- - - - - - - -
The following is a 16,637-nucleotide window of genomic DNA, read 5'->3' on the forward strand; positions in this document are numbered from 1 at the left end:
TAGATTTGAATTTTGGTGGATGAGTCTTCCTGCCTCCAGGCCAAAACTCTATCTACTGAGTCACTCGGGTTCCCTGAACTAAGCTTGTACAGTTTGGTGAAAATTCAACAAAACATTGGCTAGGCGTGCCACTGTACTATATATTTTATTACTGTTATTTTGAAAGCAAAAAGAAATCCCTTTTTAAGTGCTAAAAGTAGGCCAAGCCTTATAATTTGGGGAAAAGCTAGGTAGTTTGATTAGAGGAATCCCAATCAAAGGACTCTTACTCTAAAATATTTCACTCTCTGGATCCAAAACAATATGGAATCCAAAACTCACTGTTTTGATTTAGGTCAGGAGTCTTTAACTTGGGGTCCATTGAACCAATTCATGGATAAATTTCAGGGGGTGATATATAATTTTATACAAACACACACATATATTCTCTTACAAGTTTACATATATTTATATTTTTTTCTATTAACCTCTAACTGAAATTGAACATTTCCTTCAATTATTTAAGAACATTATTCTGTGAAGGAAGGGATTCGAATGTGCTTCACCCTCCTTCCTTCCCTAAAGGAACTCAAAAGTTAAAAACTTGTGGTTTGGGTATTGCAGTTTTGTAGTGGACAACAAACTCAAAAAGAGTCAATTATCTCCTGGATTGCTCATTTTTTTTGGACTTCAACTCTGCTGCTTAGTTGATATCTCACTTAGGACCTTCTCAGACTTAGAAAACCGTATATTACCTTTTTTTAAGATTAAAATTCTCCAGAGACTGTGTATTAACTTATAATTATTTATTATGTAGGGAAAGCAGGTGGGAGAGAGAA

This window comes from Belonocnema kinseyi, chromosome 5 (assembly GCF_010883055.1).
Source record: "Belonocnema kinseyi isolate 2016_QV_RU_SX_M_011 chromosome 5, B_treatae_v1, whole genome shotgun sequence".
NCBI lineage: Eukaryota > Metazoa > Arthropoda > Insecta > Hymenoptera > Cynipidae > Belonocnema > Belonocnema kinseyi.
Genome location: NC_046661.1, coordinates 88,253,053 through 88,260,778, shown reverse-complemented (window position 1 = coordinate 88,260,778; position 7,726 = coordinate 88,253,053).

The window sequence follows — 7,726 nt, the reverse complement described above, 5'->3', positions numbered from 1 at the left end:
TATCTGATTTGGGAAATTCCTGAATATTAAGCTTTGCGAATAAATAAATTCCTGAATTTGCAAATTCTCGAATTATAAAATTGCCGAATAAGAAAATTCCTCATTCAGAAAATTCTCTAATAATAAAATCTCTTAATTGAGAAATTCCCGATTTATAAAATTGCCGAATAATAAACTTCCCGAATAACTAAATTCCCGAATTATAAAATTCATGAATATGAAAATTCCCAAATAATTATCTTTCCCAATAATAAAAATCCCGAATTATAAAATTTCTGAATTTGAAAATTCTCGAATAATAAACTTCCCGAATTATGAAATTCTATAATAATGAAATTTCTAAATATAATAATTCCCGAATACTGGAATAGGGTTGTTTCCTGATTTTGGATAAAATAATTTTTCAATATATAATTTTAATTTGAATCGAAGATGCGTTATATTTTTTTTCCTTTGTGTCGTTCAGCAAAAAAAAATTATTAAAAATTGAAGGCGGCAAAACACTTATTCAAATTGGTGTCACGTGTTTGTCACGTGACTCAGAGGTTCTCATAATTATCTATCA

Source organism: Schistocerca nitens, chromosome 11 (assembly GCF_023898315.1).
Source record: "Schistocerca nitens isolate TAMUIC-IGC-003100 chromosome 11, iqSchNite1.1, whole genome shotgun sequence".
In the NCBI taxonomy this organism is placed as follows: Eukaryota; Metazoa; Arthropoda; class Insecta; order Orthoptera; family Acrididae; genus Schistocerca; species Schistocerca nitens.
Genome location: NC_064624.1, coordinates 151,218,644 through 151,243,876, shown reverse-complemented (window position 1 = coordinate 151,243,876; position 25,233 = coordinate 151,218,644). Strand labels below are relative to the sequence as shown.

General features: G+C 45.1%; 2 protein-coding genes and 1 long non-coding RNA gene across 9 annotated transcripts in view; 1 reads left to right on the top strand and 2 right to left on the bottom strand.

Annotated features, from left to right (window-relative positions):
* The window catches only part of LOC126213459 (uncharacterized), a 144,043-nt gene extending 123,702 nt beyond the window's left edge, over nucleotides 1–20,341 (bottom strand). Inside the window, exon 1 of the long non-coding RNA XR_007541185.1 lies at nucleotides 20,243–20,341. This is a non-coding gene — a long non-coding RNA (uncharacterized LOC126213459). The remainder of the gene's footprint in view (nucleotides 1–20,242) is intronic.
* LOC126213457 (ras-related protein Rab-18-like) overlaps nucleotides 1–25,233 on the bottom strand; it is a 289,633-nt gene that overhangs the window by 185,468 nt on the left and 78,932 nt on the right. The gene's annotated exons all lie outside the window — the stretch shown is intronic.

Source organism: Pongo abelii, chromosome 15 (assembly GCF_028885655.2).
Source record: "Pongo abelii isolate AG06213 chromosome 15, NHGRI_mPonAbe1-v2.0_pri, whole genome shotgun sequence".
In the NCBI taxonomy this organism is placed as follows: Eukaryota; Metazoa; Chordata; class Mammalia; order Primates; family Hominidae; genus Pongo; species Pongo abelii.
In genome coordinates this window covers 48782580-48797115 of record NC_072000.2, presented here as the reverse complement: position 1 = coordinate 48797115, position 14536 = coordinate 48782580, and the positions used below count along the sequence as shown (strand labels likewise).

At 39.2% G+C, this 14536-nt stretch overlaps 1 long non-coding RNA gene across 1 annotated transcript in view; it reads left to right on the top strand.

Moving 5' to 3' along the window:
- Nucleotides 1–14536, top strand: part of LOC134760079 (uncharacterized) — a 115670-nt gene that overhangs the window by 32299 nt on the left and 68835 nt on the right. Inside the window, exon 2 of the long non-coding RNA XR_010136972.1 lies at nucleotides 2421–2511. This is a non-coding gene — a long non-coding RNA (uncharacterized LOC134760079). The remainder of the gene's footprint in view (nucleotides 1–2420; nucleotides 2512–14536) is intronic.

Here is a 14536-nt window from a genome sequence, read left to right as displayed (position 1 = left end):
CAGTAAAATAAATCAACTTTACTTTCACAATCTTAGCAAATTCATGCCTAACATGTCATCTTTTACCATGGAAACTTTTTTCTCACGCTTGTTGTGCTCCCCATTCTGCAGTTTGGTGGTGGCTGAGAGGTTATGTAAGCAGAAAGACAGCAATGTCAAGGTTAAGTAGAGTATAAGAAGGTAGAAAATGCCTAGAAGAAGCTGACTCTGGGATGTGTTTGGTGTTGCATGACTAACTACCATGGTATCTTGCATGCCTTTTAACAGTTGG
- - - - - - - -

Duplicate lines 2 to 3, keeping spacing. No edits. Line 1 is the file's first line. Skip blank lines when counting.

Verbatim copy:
TAGATTTGAATTTTGGTGGATGAGTCTTCCTGCCTCCAGGCCAAAACTCTATCTACTGAGTCACTCGGGTTCCCTGAACTAAGCTTGTACAGTTTGGTGAAAATTCAACAAAACATTGGCTAGGCGTGCCACTGTACTATATATTTTATTACTGTTATTTTGAAAGCAAAAAGAAATCCCTTTTTAAGTGCTAAAAGTAGGCCAAGCCTTATAATTTGGGGAAAAGCTAGGTAGTTTGATTAGAGGAATCCCAATCAAAGGACTCTTACTCTAAAATATTTCACTCTCTGGATCCAAAACAATATGGAATCCAAAACTCACTGTTTTGATTTAGGTCAGGAGTCTTTAACTTGGGGTCCATTGAACCAATTCATGGATAAATTTCAGGGGGTGATATATAATTTTATACAAACACACACATATATTCTCTTACAAGTTTACATATATTTATATTTTTTTCTATTAACCTCTAACTGAAATTGAACATTTCCTTCAATTATTTAAGAACATTATTCTGTGAAGGAAGGGATTCGAATGTGCTTCACCCTCCTTCCTTCCCTAAAGGAACTCAAAAGTTAAAAACTTGTGGTTTGGGTATTGCAGTTTTGTAGTGGACAACAAACTCAAAAAGAGTCAATTATCTCCTGGATTGCTCATTTTTTTTGGACTTCAACTCTGCTGCTTAGTTGATATCTCACTTAGGACCTTCTCAGACTTAGAAAACCGTATATTACCTTTTTTTAAGATTAAAATTCTCCAGAGACTGTGTATTAACTTATAATTATTTATTATGTAGGGAAAGCAGGTGGGAGAGAGAA

This window comes from Belonocnema kinseyi, chromosome 5 (assembly GCF_010883055.1).